The understanding of this process goes even deeper in this paper. The authors identify a particular promoter of actin depolymerization named ADF-cofilin that is negatively regulated by phosphorylation by a kinase called LIMK-1. That is, more LIMK-1 activity equals more actin polymerization (through a double-negative of regulation steps). The authors show that ADF-cofilin phosphorylation is higher in the stimulated side, and blocking this phosphorylation shortens the length of LTP.

I find this last little bit especially interesting because it allows me to integrate some information from the first paper showing microRNA regulation of neuronal processes in mammals. MicroRNAs are recently discovered short bits of non-coding RNA that specifically inhibit the translation (either through degradation or sequestration) of complementary RNAs. The importance of miRNAs in gene regulation is equal to or greater than that of transcription factors. The mRNA for LIMK-1 is inhibited by a dendritically localized miRNA called miR-134. Plasticity inducing signals release the LIMK-1 mRNA from inhibition so that LIMK-1 can be synthesized. It seems perfectly plausible to me that this one of the proteins that needs to be synthesized to produce long-lasting LTP. Synaptic stimulation would remove miR-134 from the picture. LIMK-1 is translated. It phosphorylates ADF-cofilin. Actin is allowed to polymerize at a higher setpoint. Spines grow and synaptic contact is increased.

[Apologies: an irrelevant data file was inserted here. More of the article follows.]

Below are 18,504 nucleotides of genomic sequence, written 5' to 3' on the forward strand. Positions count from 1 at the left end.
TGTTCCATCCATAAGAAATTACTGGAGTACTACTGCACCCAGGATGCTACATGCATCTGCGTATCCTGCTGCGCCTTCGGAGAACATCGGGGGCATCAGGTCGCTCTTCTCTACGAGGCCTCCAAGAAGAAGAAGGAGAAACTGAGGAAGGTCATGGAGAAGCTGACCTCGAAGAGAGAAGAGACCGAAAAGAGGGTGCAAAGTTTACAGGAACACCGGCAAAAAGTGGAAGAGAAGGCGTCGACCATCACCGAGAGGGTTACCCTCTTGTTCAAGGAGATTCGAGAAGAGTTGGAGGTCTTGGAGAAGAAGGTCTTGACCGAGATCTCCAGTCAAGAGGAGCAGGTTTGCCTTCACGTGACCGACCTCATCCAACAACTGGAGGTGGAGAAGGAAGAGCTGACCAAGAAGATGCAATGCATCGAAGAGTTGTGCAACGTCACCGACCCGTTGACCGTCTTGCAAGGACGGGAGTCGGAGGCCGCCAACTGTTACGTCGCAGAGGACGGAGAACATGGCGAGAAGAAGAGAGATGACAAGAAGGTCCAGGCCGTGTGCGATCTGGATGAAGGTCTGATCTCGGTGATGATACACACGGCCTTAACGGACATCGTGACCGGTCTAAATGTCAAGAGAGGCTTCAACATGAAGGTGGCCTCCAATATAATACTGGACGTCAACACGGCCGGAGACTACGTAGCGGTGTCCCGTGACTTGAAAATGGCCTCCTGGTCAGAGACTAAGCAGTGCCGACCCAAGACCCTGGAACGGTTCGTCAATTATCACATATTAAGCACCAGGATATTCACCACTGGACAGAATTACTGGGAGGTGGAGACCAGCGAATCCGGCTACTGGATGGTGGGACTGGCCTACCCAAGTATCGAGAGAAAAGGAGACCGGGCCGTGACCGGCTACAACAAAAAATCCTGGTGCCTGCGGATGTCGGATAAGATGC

So the story goes. It is probably more complicated than I made it out to be, but I will go into some of the problems with interpreting this work when I do the Okamoto et al. paper. One issue is that actin is all over the cell, including the pre-synaptic compartment, so it is difficult to perform manipulations that specifically affect dendritic spines.